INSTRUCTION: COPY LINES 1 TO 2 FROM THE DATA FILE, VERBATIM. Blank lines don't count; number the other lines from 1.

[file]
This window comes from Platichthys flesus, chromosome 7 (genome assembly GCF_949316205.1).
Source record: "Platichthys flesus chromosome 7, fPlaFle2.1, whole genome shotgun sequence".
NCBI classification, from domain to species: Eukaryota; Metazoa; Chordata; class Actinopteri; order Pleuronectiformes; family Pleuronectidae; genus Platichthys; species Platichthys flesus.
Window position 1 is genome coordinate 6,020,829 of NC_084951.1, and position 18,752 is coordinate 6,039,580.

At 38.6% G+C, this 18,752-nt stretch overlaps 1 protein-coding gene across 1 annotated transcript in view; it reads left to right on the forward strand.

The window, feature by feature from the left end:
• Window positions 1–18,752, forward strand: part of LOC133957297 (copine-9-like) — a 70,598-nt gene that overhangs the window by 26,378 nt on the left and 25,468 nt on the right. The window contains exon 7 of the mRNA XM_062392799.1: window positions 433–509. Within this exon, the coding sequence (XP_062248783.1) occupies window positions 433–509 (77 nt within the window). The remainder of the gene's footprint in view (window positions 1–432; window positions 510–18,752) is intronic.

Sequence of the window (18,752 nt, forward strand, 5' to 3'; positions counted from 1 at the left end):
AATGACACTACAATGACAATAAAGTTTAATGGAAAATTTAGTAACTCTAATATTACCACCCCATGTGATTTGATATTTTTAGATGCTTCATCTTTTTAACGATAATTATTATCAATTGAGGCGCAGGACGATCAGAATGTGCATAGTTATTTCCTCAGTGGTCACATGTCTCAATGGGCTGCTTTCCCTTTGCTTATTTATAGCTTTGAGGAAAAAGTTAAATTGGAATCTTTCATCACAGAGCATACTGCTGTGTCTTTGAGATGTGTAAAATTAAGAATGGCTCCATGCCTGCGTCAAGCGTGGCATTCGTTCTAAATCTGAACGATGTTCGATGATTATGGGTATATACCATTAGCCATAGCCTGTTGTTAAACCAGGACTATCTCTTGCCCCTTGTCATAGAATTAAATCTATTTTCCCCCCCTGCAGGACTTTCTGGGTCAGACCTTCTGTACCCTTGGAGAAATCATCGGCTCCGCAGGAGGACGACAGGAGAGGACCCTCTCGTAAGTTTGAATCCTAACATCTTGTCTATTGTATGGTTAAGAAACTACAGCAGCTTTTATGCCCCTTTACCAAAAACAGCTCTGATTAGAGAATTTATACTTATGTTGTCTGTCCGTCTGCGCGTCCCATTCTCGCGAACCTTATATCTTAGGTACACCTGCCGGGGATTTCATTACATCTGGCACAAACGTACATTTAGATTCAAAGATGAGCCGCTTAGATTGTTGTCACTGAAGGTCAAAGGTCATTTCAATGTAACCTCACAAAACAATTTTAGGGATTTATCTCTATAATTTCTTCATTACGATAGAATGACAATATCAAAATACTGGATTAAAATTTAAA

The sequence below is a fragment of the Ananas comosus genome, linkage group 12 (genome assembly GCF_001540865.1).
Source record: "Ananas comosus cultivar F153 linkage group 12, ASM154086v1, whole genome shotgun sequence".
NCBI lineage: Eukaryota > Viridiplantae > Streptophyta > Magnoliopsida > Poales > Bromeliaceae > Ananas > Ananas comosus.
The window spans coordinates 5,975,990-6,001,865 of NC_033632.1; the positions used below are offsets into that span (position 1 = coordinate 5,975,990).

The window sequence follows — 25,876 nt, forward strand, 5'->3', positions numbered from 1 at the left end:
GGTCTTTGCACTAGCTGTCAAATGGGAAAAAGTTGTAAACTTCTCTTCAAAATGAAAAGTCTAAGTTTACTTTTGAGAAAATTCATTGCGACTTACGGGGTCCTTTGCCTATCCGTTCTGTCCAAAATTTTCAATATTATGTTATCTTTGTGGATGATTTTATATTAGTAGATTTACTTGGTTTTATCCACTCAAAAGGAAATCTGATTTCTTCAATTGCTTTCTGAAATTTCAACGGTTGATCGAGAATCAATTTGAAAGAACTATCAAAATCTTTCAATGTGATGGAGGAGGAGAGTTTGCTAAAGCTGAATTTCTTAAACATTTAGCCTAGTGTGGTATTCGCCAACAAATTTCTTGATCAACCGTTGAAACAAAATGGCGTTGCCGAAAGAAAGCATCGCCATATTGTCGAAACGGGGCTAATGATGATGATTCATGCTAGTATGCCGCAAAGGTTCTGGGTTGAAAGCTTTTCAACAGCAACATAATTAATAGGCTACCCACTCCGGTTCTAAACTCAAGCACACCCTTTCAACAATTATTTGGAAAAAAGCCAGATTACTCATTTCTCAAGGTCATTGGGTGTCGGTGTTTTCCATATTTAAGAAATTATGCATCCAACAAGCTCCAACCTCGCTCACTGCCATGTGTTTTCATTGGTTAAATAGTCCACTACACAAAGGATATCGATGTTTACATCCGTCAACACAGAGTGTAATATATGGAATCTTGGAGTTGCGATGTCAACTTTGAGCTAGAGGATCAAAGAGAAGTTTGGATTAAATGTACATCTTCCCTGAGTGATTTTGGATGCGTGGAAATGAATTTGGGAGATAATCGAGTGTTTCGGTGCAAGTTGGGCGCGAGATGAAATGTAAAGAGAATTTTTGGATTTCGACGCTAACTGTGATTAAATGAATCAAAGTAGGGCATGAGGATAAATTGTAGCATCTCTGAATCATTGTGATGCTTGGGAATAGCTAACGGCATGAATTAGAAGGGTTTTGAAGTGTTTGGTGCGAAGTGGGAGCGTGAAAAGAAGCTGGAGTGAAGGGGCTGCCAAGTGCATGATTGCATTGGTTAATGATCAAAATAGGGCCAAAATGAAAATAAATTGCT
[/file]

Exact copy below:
This window comes from Platichthys flesus, chromosome 7 (genome assembly GCF_949316205.1).
Source record: "Platichthys flesus chromosome 7, fPlaFle2.1, whole genome shotgun sequence".